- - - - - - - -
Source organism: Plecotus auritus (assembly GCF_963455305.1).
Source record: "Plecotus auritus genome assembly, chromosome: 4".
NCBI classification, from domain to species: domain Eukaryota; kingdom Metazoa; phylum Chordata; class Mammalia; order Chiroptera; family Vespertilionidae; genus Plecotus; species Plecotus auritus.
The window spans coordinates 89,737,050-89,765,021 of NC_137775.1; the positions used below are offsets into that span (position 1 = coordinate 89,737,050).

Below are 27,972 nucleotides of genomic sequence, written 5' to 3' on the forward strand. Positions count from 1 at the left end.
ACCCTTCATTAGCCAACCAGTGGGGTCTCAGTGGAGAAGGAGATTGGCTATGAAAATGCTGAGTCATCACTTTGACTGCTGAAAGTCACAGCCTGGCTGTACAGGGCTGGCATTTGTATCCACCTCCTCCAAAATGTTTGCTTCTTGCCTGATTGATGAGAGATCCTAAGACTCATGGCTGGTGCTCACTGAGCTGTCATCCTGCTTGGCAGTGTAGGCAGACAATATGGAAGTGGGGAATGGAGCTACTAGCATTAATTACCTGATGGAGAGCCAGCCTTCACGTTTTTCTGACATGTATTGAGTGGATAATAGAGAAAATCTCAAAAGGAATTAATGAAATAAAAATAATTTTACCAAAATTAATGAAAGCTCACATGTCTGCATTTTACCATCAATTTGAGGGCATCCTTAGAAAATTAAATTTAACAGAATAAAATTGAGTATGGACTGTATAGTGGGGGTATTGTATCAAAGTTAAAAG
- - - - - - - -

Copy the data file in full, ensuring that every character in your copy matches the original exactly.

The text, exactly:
Source organism: Plecotus auritus (assembly GCF_963455305.1).
Source record: "Plecotus auritus genome assembly, chromosome: 4".
NCBI classification, from domain to species: domain Eukaryota; kingdom Metazoa; phylum Chordata; class Mammalia; order Chiroptera; family Vespertilionidae; genus Plecotus; species Plecotus auritus.
The window spans coordinates 89,737,050-89,765,021 of NC_137775.1; the positions used below are offsets into that span (position 1 = coordinate 89,737,050).

Below are 27,972 nucleotides of genomic sequence, written 5' to 3' on the forward strand. Positions count from 1 at the left end.
ACCCTTCATTAGCCAACCAGTGGGGTCTCAGTGGAGAAGGAGATTGGCTATGAAAATGCTGAGTCATCACTTTGACTGCTGAAAGTCACAGCCTGGCTGTACAGGGCTGGCATTTGTATCCACCTCCTCCAAAATGTTTGCTTCTTGCCTGATTGATGAGAGATCCTAAGACTCATGGCTGGTGCTCACTGAGCTGTCATCCTGCTTGGCAGTGTAGGCAGACAATATGGAAGTGGGGAATGGAGCTACTAGCATTAATTACCTGATGGAGAGCCAGCCTTCACGTTTTTCTGACATGTATTGAGTGGATAATAGAGAAAATCTCAAAAGGAATTAATGAAATAAAAATAATTTTACCAAAATTAATGAAAGCTCACATGTCTGCATTTTACCATCAATTTGAGGGCATCCTTAGAAAATTAAATTTAACAGAATAAAATTGAGTATGGACTGTATAGTGGGGGTATTGTATCAAAGTTAAAAG